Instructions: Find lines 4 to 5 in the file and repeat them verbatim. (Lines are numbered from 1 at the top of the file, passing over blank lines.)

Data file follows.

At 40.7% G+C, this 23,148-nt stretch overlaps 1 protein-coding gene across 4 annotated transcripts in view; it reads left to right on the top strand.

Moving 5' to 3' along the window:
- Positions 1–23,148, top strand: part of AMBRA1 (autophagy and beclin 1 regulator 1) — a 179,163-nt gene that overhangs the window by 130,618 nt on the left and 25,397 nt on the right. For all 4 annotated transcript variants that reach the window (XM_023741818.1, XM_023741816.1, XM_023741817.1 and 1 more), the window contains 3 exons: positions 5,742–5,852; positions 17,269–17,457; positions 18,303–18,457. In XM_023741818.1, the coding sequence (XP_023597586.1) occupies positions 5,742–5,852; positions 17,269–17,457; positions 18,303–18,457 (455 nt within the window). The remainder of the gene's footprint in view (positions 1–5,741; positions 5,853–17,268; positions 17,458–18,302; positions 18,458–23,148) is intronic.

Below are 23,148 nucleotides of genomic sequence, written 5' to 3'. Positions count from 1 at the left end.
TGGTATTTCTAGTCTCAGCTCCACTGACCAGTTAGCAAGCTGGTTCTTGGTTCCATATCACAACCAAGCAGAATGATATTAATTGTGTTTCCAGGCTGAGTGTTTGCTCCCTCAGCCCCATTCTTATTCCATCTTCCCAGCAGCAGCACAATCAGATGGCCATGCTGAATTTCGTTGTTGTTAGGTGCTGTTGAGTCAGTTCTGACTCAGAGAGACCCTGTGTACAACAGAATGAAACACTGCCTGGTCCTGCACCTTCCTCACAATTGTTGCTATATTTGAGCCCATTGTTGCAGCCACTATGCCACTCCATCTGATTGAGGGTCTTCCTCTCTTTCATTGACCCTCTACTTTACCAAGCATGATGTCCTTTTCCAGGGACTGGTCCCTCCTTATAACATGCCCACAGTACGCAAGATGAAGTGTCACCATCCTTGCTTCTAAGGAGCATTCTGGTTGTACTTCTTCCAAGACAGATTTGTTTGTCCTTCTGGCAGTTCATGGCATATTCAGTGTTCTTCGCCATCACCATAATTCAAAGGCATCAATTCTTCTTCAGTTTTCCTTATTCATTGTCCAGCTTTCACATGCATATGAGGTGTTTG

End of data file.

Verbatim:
Below are 23,148 nucleotides of genomic sequence, written 5' to 3'. Positions count from 1 at the left end.
TGGTATTTCTAGTCTCAGCTCCACTGACCAGTTAGCAAGCTGGTTCTTGGTTCCATATCACAACCAAGCAGAATGATATTAATTGTGTTTCCAGGCTGAGTGTTTGCTCCCTCAGCCCCATTCTTATTCCATCTTCCCAGCAGCAGCACAATCAGATGGCCATGCTGAATTTCGTTGTTGTTAGGTGCTGTTGAGTCAGTTCTGACTCAGAGAGACCCTGTGTACAACAGAATGAAACACTGCCTGGTCCTGCACCTTCCTCACAATTGTTGCTATATTTGAGCCCATTGTTGCAGCCACTATGCCACTCCATCTGATTGAGGGTCTTCCTCTCTTTCATTGACCCTCTACTTTACCAAGCATGATGTCCTTTTCCAGGGACTGGTCCCTCCTTATAACATGCCCACAGTACGCAAGATGAAGTGTCACCATCCTTGCTTCTAAGGAGCATTCTGGTTGTACTTCTTCCAAGACAGATTTGTTTGTCCTTCTGGCAGTTCATGGCATATTCAGTGTTCTTCGCCATCACCATAATTCAAAGGCATCAATTCTTCTTCAGTTTTCCTTATTCATTGTCCAGCTTTCACATGCATATGAGGTGTTTG